People familiar with Mr. Zuckerberg's thinking said he has long been fearful of the damage an IPO could do to the company's culture. He wants employees focused on making great products, not the stock price, they said.
Mr. Zuckerberg's thinking began changing when Facebook realized in 2010 that it would have more than 500 shareholders by the end of 2011, which would trigger a regulatory requirement that the company start publicly reporting financials. Mr. Zuckerberg decided it made more sense for Facebook to go public and reap some financial benefit from an IPO.
Facebook also still faces questions about its commitment to its users' privacy, an issue that had dogged it since its earliest days. Despite a settlement last year with the Federal Trade Commission in which the company agreed to independent privacy audits for 20 years, privacy advocates worry about the vast trove of user data it owns. Mr. Zuckerberg has promised users he is committed to protecting their privacy.
Facebook takes pains to mention the importance of privacy, mentioning the word 35 times in the filing, and even listing its "privacy and sharing settings" as one of the ways the company creates value.
In a letter to potential shareholders, Mr. Zuckerberg—who has long eschewed the business side of Facebook—said he plans to continue focusing on building products, rather than sales growth. "We don't build services to make money; we make money to build better services," Mr. Zuckerberg wrote. "These days I think more and more people want to use services from companies that believe in something beyond simply maximizing profits."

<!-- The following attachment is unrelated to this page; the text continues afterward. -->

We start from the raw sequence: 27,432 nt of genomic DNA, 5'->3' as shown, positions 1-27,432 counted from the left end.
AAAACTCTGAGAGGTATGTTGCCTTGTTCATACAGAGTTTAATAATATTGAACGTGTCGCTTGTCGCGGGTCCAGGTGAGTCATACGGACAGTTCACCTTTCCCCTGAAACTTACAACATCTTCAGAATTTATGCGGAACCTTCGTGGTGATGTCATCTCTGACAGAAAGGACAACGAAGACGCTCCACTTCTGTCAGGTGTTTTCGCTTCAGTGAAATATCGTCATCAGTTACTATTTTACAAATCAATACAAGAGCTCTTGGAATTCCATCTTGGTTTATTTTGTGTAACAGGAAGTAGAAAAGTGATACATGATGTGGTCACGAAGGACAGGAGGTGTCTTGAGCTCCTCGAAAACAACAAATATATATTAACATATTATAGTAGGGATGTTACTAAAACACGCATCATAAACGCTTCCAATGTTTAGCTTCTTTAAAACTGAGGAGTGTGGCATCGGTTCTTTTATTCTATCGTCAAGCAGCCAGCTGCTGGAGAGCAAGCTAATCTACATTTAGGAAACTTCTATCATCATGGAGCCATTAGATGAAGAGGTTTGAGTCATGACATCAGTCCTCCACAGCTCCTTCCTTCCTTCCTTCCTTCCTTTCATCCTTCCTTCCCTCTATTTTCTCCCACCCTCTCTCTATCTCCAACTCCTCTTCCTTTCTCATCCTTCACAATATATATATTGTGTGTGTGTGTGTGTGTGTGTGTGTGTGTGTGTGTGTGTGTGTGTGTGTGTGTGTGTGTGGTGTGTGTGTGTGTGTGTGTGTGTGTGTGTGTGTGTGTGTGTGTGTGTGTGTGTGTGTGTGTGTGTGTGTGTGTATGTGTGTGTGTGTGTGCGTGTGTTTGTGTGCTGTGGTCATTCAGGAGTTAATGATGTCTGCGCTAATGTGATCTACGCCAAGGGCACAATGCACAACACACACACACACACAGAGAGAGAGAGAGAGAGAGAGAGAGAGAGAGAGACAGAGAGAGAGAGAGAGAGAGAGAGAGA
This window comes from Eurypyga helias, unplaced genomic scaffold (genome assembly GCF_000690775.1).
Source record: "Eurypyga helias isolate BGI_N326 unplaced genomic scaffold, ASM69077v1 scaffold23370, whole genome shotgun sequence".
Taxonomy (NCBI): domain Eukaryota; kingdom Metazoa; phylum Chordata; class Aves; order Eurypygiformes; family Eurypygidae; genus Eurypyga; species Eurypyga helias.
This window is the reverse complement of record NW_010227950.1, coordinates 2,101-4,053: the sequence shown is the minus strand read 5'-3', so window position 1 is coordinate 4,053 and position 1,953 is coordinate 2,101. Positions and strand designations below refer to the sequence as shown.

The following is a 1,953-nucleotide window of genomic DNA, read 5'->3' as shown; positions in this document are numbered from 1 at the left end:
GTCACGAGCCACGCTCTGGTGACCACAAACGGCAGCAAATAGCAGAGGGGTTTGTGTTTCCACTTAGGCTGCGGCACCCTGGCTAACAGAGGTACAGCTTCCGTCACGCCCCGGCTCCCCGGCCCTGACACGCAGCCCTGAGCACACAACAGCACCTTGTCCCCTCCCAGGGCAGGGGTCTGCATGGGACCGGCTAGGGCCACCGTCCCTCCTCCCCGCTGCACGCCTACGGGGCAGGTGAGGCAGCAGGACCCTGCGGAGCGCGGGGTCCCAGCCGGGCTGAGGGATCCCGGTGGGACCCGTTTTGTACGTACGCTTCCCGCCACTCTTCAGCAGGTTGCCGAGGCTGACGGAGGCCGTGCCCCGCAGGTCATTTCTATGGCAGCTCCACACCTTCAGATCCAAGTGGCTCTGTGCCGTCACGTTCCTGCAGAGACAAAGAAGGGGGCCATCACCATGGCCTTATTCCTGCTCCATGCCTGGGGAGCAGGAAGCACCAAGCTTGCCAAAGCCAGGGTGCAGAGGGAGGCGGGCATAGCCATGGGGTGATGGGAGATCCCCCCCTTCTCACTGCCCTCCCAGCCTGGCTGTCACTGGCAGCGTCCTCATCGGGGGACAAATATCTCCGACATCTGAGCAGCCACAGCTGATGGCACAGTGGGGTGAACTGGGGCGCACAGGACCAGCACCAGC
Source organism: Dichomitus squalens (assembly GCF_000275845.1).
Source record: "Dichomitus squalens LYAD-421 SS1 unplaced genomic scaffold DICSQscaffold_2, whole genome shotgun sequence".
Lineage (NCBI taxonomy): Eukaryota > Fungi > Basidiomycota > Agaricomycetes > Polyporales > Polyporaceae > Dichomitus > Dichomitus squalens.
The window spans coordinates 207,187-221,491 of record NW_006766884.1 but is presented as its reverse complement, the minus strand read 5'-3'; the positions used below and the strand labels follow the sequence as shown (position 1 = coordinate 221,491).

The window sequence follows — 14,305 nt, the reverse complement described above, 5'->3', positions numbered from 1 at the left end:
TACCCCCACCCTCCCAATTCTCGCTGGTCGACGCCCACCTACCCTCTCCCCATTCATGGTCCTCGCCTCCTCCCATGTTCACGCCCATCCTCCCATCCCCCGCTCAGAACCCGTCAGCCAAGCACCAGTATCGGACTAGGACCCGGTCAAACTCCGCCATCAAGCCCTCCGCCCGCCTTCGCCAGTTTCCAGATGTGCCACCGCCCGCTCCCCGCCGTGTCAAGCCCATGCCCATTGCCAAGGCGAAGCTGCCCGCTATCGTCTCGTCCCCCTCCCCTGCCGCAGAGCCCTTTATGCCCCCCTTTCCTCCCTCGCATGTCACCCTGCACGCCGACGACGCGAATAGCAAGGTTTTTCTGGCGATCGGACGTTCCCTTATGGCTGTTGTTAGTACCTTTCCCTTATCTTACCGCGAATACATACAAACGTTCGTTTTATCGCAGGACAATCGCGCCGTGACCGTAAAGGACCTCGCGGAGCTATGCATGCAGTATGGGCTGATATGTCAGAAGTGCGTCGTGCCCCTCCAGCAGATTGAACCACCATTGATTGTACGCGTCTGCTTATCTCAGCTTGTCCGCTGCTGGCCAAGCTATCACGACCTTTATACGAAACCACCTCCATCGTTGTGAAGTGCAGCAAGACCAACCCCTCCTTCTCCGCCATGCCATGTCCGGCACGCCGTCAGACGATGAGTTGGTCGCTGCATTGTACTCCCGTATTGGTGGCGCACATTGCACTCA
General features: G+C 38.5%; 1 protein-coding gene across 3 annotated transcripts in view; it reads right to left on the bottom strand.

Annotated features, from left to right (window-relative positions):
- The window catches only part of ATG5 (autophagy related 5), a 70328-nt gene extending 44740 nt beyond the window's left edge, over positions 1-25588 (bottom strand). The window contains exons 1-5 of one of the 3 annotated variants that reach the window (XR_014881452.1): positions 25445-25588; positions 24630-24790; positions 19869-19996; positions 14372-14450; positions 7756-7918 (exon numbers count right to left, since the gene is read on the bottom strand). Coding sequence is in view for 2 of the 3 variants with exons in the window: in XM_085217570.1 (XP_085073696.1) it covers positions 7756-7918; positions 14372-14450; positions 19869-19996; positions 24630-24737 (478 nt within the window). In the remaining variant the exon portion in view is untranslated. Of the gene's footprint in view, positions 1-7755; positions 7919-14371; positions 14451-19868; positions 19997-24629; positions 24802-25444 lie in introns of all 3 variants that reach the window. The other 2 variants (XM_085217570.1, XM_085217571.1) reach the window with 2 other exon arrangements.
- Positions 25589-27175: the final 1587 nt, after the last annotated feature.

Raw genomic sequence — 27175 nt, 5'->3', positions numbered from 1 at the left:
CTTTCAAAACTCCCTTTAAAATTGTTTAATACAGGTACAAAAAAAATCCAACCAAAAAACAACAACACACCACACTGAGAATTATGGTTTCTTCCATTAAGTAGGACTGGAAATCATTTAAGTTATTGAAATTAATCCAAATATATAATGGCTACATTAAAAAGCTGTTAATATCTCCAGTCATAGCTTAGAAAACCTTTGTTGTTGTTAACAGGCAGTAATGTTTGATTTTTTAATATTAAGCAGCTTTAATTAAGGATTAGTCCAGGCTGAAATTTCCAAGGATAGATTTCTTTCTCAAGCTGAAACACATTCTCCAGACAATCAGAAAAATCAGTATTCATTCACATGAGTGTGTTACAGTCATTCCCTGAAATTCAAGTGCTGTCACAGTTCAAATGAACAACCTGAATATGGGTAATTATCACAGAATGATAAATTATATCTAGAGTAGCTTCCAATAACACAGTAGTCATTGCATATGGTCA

Overall, Facebook's annual revenue growth is slower than other tech companies who have staged IPOs recently. Groupon's revenue grew 695% for the nine months ended September 2011 from a year earlier. Zynga's revenue more than doubled for that same time period.
Unlike some other newly public Web companies, Facebook is profitable, with 2011 profit up 65% from the year earlier period. But growth has its costs. The company's research and development expenses ballooned last year to $114 million in 2011 from $9 million in 2010, primarily due to growth in employee head count and equity compensation. Facebook's costs and expenses are going up faster than revenue. It employs 3,200 as of December, up from 2,172 a year earlier.
Debra Williamson, an eMarketer analyst who had estimated Facebook's 2011 revenue at $4.27 billion, called the company's revenue "disappointing."
But Kevin Landis, portfolio manager of Firsthand Technology Value Fund, Inc., which has bought Facebook shares in the secondary market, said he wasn't disappointed and hopes to buy more stock when Facebook goes public. "This is a company that has only just begun to scratch the surface of making money off those hundreds of millions of people getting on Facebook every day," he said.
Social gaming has become an increasingly important part of Facebook's business. The company generated $557 million in revenue from partners such as Zynga who sell virtual goods last year.
Facebook's revenue is still driven by online ads. The number of ads delivered on the site grew 42% and the average price per ad grew 18% over 2011 from 2010, according to the filing.
The company attributed the improvement to a vast trove of information that allows marketers to "show their ads to a subset of our users based on demographic factors such as age, location, gender, education, work history, and specific interests that they have chosen to share with us on Facebook or by using the Like button around the web or on mobile devices."